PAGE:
Gold Investment Demand – What’s driving Gold Investment demand today?

BACK IN 2001, writes Byron King for the Rude Awakening, gold traded as low as $250 per ounce.

Then, over time, gold rose slowly, but steadily, as investment demand rose, reaching just over $1,000 per ounce early in 2008. Gold pulled back and hovered in the range of $800-900 for much of 2008 and then climbed back up to the $1,000 mark again in February 2009.

Despite a pullback in March, it looks like gold wants to break the $1,000 mark again…and stay there. Indeed, the Gold Price may see $2,000…even $3,000 I believe…in the next two years.

But before we get to that, let’s explore a few of the driving forces behind Gold Investment and its once and future position as the ultimate hedge against government-sponsored fiscal idiocy.

Along with the generally rising Gold Price trend, demand for physical gold is heading toward record levels this year. Worldwide mine output is almost entirely locked up. Smelting and refining operations are running flat out, if they can get their raw materials. Mints around the world, from the South Africa Mint near Johannesburg to the US Mint at West Point, are booked solid.

The increase in demand for Gold Bullion is remarkable. It’s occurring during a period of relative strength in the Dollar, and when investment in other types of commodities has all but collapsed. Then again, the decline in other commodities has spurred the rise in Gold Prices, as well as a rising price for silver. That is, much of the world’s gold and silver comes as a byproduct of copper mining. Much more of the world’s silver is a byproduct of mining lead and zinc. But copper, lead and zinc operations have all scaled back dramatically in the face of the worldwide recession and credit freeze. So there is less gold and silver coming from the mouths of the mines.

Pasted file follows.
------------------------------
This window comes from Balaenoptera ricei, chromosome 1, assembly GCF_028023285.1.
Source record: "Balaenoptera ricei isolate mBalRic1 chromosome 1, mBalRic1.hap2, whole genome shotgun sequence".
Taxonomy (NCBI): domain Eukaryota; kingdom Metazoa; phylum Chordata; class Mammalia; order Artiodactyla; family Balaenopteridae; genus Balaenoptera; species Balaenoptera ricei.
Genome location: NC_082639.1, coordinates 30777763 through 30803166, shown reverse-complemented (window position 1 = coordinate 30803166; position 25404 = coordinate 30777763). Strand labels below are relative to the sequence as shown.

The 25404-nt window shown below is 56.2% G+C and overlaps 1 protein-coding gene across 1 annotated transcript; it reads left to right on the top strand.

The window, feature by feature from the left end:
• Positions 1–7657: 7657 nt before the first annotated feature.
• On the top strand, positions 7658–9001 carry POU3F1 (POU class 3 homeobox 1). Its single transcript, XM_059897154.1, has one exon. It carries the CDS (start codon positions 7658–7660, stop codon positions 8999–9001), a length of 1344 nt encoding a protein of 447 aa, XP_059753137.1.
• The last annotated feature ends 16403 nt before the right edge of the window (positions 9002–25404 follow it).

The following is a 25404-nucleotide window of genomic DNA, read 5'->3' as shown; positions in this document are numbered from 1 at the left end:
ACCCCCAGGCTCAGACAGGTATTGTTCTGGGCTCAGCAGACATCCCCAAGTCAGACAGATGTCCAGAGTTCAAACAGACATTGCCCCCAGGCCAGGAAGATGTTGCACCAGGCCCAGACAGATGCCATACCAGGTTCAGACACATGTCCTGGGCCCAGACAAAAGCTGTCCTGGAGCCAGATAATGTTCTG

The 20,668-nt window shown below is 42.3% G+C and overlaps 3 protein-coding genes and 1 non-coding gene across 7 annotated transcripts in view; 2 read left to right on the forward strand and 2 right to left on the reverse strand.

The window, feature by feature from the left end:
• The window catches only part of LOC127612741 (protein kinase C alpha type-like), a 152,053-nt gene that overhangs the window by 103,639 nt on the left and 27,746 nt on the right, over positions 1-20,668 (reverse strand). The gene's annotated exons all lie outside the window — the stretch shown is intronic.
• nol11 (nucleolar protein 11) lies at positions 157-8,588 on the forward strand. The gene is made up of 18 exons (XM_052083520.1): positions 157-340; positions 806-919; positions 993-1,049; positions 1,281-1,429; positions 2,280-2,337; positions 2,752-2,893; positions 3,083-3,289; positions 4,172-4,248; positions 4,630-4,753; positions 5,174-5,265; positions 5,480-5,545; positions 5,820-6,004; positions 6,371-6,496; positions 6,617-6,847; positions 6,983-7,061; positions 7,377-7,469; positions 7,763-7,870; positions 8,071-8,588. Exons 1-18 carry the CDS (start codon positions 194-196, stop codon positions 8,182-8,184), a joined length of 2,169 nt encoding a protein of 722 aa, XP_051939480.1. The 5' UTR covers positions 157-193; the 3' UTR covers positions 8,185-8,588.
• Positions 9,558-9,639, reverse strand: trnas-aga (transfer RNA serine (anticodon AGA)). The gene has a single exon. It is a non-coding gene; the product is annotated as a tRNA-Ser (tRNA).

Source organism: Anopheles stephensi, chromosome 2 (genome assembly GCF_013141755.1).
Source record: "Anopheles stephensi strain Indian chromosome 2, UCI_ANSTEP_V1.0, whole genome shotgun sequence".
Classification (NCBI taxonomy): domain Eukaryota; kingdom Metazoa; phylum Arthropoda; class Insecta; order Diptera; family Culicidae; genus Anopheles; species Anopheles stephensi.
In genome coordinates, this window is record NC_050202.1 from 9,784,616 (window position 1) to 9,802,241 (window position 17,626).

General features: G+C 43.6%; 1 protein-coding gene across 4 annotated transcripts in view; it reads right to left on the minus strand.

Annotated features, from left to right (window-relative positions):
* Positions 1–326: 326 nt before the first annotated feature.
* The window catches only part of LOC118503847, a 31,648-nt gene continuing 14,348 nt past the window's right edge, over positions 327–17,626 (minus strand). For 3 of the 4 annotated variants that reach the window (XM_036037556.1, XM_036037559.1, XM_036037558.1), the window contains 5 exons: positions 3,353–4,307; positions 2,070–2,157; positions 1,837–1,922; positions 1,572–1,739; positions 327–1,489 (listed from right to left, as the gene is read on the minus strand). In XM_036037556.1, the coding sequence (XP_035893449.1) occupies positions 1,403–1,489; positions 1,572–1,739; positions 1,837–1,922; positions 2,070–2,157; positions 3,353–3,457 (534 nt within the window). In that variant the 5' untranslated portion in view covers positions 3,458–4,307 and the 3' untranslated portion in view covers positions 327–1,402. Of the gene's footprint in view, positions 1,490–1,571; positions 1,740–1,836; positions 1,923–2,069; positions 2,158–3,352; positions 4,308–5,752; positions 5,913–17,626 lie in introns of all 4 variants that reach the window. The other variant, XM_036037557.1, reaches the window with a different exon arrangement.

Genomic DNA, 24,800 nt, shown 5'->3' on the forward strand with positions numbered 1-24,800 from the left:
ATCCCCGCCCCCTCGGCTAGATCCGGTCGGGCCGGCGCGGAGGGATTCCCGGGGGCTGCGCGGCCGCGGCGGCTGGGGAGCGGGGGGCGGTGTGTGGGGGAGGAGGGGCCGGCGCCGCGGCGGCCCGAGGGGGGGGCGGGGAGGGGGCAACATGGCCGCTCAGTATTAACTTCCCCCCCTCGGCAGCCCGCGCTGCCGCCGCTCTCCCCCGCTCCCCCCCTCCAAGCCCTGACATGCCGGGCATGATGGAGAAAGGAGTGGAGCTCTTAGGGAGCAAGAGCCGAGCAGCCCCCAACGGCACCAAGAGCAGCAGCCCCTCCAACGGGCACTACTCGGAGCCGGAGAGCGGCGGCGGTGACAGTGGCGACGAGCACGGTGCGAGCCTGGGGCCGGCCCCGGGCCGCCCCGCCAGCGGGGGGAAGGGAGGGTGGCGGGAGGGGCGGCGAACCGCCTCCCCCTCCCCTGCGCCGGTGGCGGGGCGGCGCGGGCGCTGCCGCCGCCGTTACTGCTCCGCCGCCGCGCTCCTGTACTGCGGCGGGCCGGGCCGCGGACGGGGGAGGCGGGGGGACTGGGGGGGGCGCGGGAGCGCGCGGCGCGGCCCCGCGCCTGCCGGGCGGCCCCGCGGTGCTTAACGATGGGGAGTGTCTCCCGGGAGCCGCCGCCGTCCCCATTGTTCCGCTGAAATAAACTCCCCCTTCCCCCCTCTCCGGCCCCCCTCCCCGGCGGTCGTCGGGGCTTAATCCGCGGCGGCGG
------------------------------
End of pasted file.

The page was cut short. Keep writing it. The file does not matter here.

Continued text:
The increase in gold exchange-traded funds (ETFs) like streetTRACKS Gold has also been dramatic. The ETFs advertise that they buy physical gold and silver, to reflect a 1-for-1 investment of funds for metal. This is not entirely true, I believe, in that ETF holdings of physical metal are almost surely less than the stated amounts, just due to the difficulty of securing metal from the refineries.

Still, ETF holdings are rapidly approaching half of the world’s annual mine supply. According to a recent estimate by Citigroup, “If ETF inflows continue at current rates, investments will be 1,900 tonnes in 2011, at an implied price of $1,300 per ounce.” Based on public statements by Gold ETF managers, the business model is to get to 100% full backing of all ETF financial assets with physical metals.

In the current environment of massive government spending worldwide, many savvy investors and institutions see a fearsome, systemic threat to the broad financial markets. This drive to find relative safety is part of the movement to acquire and hoard physical gold and silver. Thus, the demand for Gold Coins and bars should hold steady or increase, and “safe-haven demand” will support higher prices – potentially much higher prices – for precious metals.